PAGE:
"I recently looked at a bible where it says in Genesis creation account...And the evening and the morning were A first day."

In the original language, is it meant to be "A" or "THE" as the two mean very different things in terms of whether or not the days of creation were sequential and it took 6 literal days to create the earth rather than thousands of years

  • It speaks of beginning, it follows with second day, third and so on. If the beginning was not on the first day then it wasn’t the beginning and it wasn’t the first day. And the idea of heavens and earth being created in modern language is the same as the universe was created at the beginning on the first day. Meaning nothing (other than God) existed or could exist prior to the beginning or first day. Commented Oct 23, 2020 at 19:07
  • @NigelJ the is present in the English - but not in the Hebrew. See dottard's answer below.
    – S. Broberg
    Commented Oct 23, 2020 at 23:36
  • @S.Broberg Biblehub makes it look as though there is an article. Green's Literal and Young's Literal agree with 'day first', 'day second' etc up to day the sixth and daythe seventh. Yes, that is correct.
    – Nigel J
    Commented Oct 24, 2020 at 3:57

2 Answers 2


Both Young's Literal and Green's Literal indicate that no article is included for the first five days. Only on the sixth and seventh day is the article used in the Hebrew.

This would indicate an identifying of the day in a specific way. The article defines and identifies and locates a concept in a way which is not so for a concept without an article.

'Day' is defined in the passage as a change or transition (an 'evening') a period in between and a 'dawning' into a new phase (a 'morning').

At a point where there is neither sun nor moon, this definition holds good.

On the very first day, Light is separated from Dark. They do not mingle. They do not operate together.

And it is interesting to notice that, once there is light and once there is a sun and moon, the definitions indicates that the definition of darkness (the 'night) is contained within the definition of 'day' for the evening ... (then the darkness of night) ... and the morning are the 'day'.

Separated, yet one (the dark) is bracketed within the other (the light of the morning and evening). Dark has been 'trapped' within the light, yet is not absorbed by it or mingled with it - there is separation.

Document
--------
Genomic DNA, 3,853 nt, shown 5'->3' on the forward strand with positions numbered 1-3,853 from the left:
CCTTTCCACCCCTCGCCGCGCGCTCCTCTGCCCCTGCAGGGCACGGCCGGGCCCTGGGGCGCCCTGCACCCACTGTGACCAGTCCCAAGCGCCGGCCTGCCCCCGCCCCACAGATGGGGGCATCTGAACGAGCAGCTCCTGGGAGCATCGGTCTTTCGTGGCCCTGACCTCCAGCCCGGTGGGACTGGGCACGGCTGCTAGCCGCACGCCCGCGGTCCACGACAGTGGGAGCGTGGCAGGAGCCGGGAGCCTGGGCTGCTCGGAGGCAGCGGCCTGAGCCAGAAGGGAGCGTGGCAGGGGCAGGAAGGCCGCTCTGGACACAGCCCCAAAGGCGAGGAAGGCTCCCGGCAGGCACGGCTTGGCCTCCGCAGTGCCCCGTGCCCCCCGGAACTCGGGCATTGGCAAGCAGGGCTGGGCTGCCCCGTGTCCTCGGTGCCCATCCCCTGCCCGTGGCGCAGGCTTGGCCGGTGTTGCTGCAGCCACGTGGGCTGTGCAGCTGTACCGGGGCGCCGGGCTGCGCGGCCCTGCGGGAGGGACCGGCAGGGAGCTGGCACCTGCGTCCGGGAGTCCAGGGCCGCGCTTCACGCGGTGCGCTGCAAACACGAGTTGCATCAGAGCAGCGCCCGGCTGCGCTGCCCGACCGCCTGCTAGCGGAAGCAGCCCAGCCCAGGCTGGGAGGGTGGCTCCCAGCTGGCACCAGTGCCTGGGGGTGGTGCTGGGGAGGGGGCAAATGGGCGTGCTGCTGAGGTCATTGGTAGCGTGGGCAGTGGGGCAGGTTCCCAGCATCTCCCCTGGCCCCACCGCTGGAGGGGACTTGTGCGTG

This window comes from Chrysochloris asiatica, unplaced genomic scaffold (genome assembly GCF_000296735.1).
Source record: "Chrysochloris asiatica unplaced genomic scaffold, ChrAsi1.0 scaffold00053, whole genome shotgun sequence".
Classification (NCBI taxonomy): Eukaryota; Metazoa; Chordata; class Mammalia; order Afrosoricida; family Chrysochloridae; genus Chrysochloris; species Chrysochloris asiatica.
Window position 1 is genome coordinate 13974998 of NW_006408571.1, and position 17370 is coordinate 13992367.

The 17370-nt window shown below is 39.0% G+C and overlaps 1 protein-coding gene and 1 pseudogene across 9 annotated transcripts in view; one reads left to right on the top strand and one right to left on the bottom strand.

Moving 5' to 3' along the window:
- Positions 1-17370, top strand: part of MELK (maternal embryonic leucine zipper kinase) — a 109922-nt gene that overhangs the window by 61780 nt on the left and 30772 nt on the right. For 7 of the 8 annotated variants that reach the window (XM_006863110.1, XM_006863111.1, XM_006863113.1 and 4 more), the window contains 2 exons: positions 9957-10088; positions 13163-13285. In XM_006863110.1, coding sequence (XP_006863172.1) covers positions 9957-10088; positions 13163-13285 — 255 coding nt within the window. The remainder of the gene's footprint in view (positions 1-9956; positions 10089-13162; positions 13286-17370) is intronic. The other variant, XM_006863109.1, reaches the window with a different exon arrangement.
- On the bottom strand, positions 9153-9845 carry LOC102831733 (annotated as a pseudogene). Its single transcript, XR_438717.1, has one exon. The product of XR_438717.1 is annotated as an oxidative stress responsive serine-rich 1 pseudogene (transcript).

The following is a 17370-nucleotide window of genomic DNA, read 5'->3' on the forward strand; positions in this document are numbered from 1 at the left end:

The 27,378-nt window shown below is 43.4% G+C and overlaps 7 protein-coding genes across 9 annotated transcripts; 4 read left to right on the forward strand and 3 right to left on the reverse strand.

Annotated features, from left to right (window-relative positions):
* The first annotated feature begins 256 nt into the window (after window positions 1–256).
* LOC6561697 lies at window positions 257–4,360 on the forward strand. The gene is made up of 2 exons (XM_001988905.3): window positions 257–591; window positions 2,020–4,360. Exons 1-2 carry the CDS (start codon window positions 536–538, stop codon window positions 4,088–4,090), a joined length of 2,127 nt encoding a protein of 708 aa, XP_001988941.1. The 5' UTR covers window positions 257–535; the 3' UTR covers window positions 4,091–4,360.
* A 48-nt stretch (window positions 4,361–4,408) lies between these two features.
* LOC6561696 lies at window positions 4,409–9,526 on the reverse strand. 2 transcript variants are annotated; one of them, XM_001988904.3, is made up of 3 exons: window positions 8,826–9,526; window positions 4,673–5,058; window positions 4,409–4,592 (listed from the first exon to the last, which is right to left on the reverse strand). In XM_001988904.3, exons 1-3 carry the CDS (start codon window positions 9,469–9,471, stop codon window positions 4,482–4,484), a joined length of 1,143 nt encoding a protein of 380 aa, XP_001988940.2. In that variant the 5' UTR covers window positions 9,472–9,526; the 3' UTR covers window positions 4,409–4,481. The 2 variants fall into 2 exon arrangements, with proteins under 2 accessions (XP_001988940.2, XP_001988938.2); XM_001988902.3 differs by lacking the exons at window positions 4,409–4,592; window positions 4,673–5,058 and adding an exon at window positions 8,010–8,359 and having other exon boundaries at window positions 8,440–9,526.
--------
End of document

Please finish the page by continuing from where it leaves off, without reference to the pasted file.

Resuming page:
Whatever occurs within it, is kept separate from the light.

Thus 'day' makes progress, an ending of one phase ('evening') then a period of darkness but despite that period of light-absence there is movement forward with another phase ... the 'morning'.

Thus the definition of day shows that darkness will not hinder the progress of the phases. It is there, but it is encapsulated within a framework of light ... fading light, then dawning light, but light nevertheless. Though light fade and though darkness has its time, yet that does not hinder the progress of the day.

Day unto day uttereth speech, and night unto night sheweth knowledge. [Psalm 19:2 KJV]

Once the first five phases are completed there is an identifying, a defining, a locating of 'day' which was not there previously. There is a finality of concept with the coming of mankind.

And then another thing altogether - a rest. A completion.

The absence, then the presence, of the article is very significant.


Almost all English translations of Gen 1 translate "the first day", "the second day", etc. Hebrew lacks the article. Thus, the literal translation reads:

  1. (v5) and there was evening and morning, day first
  2. (v8) and there was evening and morning, day second
  3. (v13) and there was evening and morning, day third
  4. (v19) and there was evening and morning, day fourth
  5. (v23) and there was evening and morning, day fifth
  6. (v31) and there was evening and morning, day the sixth

Note that only in the last day (6th) is an article supplied. Thus, in English versions, "the" is added to the first five to smooth out the translation. A slightly more accurate rendering might be "first day", "second day", etc, but this is also awkward.

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